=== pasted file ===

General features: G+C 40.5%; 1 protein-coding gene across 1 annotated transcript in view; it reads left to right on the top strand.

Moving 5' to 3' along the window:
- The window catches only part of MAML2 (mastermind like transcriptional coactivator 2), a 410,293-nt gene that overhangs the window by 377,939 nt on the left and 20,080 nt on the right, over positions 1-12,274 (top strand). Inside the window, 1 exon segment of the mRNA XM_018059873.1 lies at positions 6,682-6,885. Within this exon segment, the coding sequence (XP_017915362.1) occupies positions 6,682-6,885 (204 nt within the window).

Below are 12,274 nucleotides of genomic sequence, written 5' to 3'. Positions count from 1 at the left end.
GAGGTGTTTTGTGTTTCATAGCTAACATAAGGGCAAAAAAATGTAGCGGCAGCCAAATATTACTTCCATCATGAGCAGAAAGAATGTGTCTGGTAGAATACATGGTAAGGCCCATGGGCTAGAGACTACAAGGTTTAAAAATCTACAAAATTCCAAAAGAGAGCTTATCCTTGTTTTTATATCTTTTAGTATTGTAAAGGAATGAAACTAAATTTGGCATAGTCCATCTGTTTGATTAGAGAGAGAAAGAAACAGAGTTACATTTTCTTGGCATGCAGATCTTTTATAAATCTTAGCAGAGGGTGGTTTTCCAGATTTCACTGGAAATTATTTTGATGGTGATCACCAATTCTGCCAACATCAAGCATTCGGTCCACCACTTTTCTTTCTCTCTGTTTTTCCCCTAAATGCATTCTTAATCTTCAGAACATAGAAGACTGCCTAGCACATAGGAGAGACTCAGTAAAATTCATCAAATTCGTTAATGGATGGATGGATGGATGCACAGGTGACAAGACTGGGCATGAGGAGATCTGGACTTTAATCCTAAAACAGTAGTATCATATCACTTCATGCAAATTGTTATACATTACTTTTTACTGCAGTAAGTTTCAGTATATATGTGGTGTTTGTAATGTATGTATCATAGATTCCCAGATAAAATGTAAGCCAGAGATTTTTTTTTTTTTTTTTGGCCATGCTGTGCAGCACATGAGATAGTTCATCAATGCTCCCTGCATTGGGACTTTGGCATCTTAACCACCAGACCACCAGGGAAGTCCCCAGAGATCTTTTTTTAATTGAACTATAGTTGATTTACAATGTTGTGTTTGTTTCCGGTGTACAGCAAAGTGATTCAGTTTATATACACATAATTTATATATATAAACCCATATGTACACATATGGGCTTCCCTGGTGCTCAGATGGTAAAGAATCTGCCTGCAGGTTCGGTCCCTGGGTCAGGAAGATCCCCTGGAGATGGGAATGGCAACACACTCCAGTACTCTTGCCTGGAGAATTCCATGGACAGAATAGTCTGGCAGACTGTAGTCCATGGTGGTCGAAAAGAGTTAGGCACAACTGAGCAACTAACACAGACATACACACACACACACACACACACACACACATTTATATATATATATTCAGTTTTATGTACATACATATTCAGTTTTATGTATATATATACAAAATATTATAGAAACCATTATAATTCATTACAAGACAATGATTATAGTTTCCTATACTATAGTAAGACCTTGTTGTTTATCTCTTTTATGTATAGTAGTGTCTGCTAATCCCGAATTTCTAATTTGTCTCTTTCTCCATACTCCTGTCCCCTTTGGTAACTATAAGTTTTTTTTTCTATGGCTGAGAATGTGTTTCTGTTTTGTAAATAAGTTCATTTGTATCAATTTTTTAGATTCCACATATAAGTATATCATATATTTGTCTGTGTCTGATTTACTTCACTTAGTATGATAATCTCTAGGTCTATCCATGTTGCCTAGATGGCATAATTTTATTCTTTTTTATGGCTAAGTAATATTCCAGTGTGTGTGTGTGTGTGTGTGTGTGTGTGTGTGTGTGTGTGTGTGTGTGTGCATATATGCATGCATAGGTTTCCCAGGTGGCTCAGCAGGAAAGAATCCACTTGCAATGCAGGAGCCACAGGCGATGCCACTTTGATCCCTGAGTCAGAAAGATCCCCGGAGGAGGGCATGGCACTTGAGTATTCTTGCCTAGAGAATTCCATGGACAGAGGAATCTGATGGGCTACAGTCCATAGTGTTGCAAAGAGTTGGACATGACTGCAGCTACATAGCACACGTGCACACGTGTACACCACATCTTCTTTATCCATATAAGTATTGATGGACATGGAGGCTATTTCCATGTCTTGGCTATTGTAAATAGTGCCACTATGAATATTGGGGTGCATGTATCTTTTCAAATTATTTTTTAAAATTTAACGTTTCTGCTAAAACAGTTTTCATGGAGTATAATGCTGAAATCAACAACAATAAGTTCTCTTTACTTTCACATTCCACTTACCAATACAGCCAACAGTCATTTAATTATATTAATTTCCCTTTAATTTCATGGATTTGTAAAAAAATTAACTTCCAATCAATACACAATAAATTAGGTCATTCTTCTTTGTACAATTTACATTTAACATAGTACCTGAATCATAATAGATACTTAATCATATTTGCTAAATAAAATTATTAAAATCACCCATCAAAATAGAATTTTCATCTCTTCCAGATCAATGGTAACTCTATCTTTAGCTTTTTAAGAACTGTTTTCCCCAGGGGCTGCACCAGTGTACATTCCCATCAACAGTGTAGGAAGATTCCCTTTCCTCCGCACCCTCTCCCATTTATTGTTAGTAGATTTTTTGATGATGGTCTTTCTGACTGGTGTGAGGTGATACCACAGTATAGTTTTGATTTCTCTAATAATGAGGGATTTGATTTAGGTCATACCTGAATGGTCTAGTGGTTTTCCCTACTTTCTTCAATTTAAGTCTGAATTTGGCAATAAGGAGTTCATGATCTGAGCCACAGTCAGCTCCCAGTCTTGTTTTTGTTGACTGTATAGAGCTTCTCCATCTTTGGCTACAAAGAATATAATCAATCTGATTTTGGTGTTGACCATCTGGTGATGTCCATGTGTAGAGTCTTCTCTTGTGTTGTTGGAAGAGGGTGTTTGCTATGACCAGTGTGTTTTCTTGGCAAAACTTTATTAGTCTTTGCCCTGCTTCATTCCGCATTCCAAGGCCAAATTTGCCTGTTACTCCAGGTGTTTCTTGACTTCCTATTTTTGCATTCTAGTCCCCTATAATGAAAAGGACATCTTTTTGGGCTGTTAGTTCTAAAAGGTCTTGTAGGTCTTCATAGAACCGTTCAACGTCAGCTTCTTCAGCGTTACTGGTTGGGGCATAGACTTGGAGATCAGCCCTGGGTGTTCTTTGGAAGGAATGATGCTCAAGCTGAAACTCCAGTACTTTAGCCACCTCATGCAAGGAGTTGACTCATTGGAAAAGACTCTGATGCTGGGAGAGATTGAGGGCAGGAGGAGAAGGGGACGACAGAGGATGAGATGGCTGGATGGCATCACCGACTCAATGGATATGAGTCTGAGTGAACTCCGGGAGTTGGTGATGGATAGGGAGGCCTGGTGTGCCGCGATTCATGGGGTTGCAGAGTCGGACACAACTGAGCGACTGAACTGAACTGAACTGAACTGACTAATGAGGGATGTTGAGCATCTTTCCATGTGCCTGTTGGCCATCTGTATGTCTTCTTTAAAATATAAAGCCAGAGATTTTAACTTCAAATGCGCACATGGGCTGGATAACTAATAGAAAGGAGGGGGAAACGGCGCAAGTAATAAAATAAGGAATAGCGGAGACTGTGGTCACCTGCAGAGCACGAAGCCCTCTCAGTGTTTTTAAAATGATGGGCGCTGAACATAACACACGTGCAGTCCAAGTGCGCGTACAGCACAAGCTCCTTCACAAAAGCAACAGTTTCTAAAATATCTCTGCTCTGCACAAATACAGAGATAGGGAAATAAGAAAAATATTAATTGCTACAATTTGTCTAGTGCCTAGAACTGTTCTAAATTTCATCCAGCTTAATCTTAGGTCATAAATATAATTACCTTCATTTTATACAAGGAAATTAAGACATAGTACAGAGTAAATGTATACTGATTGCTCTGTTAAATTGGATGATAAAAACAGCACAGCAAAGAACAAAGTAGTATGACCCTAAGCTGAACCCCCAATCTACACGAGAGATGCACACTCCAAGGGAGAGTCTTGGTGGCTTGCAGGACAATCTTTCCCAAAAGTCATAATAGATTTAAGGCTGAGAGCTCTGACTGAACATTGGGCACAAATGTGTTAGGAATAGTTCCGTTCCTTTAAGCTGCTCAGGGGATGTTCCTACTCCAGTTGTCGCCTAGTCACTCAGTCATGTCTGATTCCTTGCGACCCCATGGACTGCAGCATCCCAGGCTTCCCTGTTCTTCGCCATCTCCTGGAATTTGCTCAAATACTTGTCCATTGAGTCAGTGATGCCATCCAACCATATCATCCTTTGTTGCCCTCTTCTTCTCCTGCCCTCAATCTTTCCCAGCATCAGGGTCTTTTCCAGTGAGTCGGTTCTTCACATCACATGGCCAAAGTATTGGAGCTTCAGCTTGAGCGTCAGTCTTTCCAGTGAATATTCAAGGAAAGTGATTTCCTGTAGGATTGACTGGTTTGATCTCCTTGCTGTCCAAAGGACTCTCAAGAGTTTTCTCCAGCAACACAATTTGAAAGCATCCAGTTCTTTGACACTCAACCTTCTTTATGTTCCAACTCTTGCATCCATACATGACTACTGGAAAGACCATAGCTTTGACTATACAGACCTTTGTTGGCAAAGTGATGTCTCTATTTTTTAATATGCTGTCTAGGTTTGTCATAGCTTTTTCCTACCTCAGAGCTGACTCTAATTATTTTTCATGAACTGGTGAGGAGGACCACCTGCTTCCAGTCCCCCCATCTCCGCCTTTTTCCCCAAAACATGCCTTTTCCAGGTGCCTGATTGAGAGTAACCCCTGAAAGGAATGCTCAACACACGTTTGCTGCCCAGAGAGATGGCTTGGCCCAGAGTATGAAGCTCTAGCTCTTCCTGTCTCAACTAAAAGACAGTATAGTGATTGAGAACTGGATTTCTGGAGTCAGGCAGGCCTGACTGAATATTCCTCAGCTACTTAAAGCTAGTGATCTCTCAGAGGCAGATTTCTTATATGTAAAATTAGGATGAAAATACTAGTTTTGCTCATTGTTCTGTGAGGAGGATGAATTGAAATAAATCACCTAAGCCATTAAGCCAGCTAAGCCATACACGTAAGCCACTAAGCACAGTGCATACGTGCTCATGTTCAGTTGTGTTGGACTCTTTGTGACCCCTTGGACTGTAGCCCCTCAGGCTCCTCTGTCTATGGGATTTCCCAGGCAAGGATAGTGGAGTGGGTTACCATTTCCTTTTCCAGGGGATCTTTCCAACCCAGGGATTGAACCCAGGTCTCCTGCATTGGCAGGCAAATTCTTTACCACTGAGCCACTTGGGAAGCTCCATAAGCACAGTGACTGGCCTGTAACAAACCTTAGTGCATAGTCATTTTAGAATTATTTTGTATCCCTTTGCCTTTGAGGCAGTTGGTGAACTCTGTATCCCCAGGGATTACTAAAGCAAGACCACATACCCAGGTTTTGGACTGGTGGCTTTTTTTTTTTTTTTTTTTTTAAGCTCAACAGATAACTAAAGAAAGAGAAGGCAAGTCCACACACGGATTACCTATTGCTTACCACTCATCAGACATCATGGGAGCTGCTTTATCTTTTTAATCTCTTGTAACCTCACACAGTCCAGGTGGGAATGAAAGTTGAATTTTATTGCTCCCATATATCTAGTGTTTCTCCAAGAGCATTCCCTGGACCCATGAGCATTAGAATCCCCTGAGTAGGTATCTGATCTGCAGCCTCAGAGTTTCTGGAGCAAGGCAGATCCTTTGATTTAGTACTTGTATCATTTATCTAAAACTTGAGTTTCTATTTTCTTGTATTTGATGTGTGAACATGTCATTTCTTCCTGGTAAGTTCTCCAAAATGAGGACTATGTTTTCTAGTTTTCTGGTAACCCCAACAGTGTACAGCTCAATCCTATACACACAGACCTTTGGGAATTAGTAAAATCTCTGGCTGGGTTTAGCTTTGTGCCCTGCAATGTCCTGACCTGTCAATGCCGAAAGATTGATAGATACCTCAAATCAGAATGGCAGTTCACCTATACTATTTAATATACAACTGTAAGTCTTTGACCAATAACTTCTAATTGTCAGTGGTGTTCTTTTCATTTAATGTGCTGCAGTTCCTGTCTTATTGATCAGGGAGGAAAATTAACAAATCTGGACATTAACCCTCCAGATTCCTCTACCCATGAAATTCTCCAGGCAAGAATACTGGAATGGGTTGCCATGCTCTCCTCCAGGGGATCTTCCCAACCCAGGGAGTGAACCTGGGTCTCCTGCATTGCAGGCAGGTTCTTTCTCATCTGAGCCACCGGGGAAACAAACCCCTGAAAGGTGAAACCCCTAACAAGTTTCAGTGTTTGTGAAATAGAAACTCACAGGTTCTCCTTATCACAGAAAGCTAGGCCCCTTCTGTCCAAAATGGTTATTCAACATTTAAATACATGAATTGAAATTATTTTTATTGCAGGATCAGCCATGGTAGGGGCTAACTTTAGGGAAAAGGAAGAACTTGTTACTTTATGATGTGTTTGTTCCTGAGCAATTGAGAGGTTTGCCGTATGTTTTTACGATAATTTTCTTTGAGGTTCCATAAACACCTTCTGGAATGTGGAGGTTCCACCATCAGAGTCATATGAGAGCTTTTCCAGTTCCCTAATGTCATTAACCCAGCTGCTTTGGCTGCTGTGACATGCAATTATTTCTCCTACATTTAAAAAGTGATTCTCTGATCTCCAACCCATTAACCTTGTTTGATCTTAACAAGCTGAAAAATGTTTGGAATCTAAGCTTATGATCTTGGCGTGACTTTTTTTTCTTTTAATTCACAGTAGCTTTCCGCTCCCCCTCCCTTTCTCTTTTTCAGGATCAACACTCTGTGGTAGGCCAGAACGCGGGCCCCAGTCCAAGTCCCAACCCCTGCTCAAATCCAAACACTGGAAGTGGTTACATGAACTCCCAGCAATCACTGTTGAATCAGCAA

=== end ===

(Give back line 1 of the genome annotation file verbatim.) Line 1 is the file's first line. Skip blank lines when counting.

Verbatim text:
General features: G+C 40.5%; 1 protein-coding gene across 1 annotated transcript in view; it reads left to right on the top strand.